The Oregon Trail is a much-adored computer game classic that inventors at the Learning Company have just released in a new fifth edition. Join courageous pioneers and help them navigate their way through dangers and dilemmas out West. While the company claims this game is best for nine and up, reviews protest that actually the game is geared for those slightly younger. $19.99.

The Best of Classic Comics
My sons, now eight and ten, got interested in old comic books about two years ago, and my Ebay.com surfing soon led me to the marvelous vintage Classics Illustrated Comic Books, all published with memorable style during the 20-year period following World War II. Most of these comics are glorious art books, interpreting some of the greatest novels of the past 200 years: Ben Hur, Great Expectations, Jane Eyre, Count of Monte Cristo, The Three Musketeers, Hunchback of Notre Dame, etc. The kids and I were happy to find that the Classics Illustrated rendition of Oliver Twist, for example, contained much more richness of plot and detail than any movie rendition we'd ever seen. And, of course, like the great books themselves, these comics depict some of the greatest morality tales of all time. There are vintage comic book shops all over the country that carry them, or you can browse online--just "google" the words "Classics Illustrated Comics," or glance at Classicscentral.com or Ebay.com, where there always seem to be quite a few on sale ranging in price between $4 and $15 each.

For Pre-Teens and Teens

Old-Fashioned Wood-burning Kit
This wood-burning kit offers a quick flashback to past summers at sleep-away camp. You can almost smell the pine needles. This gift also imparts a sense of responsibility to the receiver, since with it comes the assumption that "you're old enough to handle this now." The older child will be pleased to be trusted with it. Just as wood burning was etched in your memory, so it will be in your young adult's (directions say 12 and up). And one would hope you don't find any cute remarks burned into your stairway banister. Good luck. $29.95.

Lunar Timepiece
Here's a good way to get to know the moon, home of the green cheese, controller of the tides, milky, mystical, mercurial orb. This moon phase clock strikes us as a lovely present for the teenage boy or girl mired in homework and teen problems who needs to be reminded of larger time frames--and the beauty of most kids' first nocturnal friend. Battery operated. $78.00.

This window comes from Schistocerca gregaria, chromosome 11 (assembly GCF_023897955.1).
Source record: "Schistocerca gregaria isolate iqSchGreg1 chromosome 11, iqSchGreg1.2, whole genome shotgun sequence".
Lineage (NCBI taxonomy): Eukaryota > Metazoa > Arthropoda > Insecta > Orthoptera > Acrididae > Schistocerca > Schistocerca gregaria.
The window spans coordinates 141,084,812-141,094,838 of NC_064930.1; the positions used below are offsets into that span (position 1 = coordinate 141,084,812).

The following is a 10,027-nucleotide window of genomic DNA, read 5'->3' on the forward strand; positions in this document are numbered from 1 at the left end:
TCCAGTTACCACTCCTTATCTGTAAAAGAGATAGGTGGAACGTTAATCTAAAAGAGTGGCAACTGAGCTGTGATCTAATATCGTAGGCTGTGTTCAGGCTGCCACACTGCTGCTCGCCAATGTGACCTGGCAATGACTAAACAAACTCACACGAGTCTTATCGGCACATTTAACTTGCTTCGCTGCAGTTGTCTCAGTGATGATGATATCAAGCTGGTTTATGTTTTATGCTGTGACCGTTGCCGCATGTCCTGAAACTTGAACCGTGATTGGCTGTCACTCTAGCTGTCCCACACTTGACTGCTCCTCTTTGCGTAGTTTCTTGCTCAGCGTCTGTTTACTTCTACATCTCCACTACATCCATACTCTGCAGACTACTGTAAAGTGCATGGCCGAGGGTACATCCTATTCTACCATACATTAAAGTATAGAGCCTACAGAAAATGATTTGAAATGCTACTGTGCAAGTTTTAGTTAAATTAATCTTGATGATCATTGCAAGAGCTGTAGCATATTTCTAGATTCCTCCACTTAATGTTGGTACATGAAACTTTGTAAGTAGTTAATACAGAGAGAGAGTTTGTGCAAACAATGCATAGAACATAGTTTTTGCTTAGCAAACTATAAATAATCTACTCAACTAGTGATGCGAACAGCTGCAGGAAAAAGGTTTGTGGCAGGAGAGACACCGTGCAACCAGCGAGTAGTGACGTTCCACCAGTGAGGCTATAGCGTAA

The Gift of Faith in a Surprising Place
There IS an uplifting, unaffiliated, reasonably spiritual teen magazine, and you already know of it: It's called Seventeen! What's surprising about this steady, nearly ancient Conde Nast publication is that in addition to offering the latest in teen fashion on its pages or lessons in how to manage blemishes the day before a big date, there is space provided for readers to engage in a discussion of matters of faith. Seventeen's monthly "Faith" section is causing other mags to now reflect: Are we missing out on a good topic by excluding open discussions of our readers' spiritual lives? This is a wonderful gift for any budding young lady who wants to be known as more than just a pretty face. Subscribe here.

"Judge for Yourself" Board Game
"Legitimate claim or frivolous waste of taxpayer's money? You be the judge," reads the game's promotional material. This is a swell offering for young adults 12 and up. A range of 500 court cases from embezzlement to trespassing are presented, and you and your teammates must guess the verdicts correctly to win. $29.95.

Ready for Your Closeup?
Rather than grumble "In my day, we didn't even have electricity," you can actually get teens to make things the old-fashioned way. Far from being punishment, kids will love the thrill of actually making a real old-style "pinhole" camera. While all cameras can help a child stop and really "see" the world, this little gem adds the pleasure of build-it-yourself and a link to the history of a great art form no digital minicam can provide. A wonderful gift for a special older child. $44.95.